The Painting of The Liberian Chimpanzees

An Interview With Aya Katz

Aya Katz is a novelist and a blogger who recently painted an expressive portrait of three chimpanzees holding on to each other. I enjoyed watching the process as she worked on this painting, so I decided to ask her a few questions about it. Art is one of my favorite subjects, so it is important to learn more about the meaning behind a composition.

1. What type of paint did you use for this Liberian chimpanzees?

I used acrylic paint. The effect is very similar to an oil painting, but cleaning up is much easier. I am a messy painter, so that is important for me.

Painting of Liberian chimpanzees by Aya Katz.
Painting of three Liberian chimpanzees by Aya Katz.
Closeup of the chimpanzee painting.
Closeup of the chimpanzee painting.

The video of the completed chimpanzee painting.

2. What is the meaning behind the three chimpanzees holding on to each other?

When I made the sketch for this painting, I chose three individuals from the many that were in the photo I saw of the Liberian chimpanzees. The one on the far left and his companion were in the foreground and the one on the right was in the background, quite a bit closer to shore. The bigger chimp seemed to be almost leaning on the smaller one, but in a supportive, rather than a threatening way. And Bow helped me notice that the one on the right, who is eating, was a female. So I think what we have here is a little microcosm of the social relations among these Liberian chimpanzees. Stronger individuals form coalitions to achieve goals. And females, who may be caring for young, are allowed to eat first, even when they are making less of an effort. To me this looks like chivalry. Chimpanzees are not known for this kind of behavior, but it is well documented among bonobos.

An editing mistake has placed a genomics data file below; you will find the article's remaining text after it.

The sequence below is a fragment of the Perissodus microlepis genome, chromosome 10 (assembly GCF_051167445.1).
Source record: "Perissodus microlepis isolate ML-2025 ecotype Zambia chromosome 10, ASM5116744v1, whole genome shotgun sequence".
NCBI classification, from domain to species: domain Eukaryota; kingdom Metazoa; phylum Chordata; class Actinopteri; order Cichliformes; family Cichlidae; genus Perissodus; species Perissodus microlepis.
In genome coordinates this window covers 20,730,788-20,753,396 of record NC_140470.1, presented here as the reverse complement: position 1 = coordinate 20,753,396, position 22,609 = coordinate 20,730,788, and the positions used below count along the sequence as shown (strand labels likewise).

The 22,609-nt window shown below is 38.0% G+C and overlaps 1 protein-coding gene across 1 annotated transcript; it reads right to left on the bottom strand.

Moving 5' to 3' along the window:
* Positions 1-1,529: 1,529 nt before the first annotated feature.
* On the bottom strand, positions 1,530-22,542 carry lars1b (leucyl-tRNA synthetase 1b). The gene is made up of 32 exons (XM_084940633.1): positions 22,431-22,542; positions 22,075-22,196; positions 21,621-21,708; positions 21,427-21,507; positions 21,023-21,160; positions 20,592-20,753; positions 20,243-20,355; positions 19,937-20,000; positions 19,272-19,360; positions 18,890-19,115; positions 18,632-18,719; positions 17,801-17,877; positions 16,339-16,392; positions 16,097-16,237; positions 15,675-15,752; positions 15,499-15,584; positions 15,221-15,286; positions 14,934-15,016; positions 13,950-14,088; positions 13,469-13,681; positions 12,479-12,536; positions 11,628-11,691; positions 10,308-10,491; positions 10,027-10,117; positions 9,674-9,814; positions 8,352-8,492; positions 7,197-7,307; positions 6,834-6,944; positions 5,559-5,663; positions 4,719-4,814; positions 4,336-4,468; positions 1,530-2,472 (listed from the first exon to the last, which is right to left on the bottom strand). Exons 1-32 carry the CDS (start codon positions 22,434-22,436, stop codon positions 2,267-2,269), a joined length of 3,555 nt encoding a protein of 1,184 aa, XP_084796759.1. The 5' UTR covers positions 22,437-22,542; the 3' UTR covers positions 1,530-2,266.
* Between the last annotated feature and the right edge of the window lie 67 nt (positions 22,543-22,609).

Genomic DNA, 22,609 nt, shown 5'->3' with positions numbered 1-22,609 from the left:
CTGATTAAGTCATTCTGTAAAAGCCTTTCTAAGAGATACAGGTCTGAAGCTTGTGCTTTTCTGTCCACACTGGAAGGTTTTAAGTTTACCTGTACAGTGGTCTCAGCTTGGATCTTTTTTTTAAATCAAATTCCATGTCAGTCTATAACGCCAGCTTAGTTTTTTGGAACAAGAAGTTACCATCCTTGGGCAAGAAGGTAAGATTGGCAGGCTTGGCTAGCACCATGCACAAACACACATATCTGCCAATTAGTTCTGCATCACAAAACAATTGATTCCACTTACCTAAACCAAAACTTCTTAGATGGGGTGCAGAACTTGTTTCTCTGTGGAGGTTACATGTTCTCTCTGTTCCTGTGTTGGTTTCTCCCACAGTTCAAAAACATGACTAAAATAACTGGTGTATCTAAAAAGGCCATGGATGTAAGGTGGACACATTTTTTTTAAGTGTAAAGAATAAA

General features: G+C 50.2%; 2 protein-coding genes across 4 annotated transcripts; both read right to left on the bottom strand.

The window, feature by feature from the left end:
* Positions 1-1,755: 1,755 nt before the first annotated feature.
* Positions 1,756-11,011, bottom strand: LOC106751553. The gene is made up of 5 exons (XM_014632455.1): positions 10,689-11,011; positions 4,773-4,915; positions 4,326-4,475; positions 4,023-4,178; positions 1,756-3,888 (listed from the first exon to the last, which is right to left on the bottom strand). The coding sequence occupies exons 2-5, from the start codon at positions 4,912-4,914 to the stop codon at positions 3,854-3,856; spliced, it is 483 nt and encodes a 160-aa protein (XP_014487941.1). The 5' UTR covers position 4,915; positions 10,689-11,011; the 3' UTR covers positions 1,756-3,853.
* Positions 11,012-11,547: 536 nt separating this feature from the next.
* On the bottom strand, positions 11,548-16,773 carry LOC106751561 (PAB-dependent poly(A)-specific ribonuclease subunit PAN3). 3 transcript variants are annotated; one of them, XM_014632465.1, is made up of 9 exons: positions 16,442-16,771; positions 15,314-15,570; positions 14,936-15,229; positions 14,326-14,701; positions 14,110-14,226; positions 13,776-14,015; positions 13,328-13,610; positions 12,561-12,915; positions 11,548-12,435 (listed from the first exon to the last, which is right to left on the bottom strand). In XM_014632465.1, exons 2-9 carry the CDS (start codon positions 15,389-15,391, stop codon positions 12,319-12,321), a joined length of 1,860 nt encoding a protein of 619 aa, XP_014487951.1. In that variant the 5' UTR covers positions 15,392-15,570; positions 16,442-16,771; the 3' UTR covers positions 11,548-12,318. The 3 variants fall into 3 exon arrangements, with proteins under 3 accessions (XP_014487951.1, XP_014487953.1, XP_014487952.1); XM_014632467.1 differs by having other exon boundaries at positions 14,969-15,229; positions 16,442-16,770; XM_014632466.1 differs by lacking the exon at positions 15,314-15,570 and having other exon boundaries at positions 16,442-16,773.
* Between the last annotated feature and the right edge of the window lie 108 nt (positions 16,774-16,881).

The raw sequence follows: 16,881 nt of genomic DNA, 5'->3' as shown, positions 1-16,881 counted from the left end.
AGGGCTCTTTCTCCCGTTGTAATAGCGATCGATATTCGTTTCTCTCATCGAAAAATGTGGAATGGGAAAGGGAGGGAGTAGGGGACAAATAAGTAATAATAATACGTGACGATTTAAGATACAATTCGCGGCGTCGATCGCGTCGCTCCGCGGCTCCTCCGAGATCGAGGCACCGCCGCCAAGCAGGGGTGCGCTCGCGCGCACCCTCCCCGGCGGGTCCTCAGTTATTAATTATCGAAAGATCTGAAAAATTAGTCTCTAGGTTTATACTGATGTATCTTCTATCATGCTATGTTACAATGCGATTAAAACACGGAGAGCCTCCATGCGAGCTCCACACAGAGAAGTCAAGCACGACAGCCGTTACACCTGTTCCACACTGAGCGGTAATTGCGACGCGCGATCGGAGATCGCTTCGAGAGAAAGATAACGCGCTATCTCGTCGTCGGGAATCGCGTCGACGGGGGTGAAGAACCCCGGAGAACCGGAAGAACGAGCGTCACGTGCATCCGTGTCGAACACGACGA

3. How is the welfare of Liberian chimpanzees related to exotic animal issues in the US?

The story of the Liberian chimpanzees is related to chimpanzee welfare in the United States, because the New York Blood Center, an American institution, promised to care for them, but has been unwilling or possibly unable to keep that promise. The chimpanzees are in Africa, their place of origin, but this does not make the situation any easier for them, and they are unable to provide for themselves. This story refutes a number of claims made by animal rights activists in the US trying to end private ownership of chimpanzees. They claim ownership by an institution is better for chimpanzees than ownership by an individual. That is patently false, as institutions go bankrupt and break promises more frequently than individuals. Individuals form emotional attachments. Institutions don’t. They claim if you give up your chimpanzee to a sanctuary, he will be cared for beyond your lifetime. But there is no guarantee that a sanctuary will not go belly up. They also claim chimps are ferocious animals that cannot get along with humans, yet we see people in Liberia standing right next to the chimpanzees who beg for food, but do not harm them. So that claim is false. There are no barriers, as the animal rights people say there should always be between humans and chimps.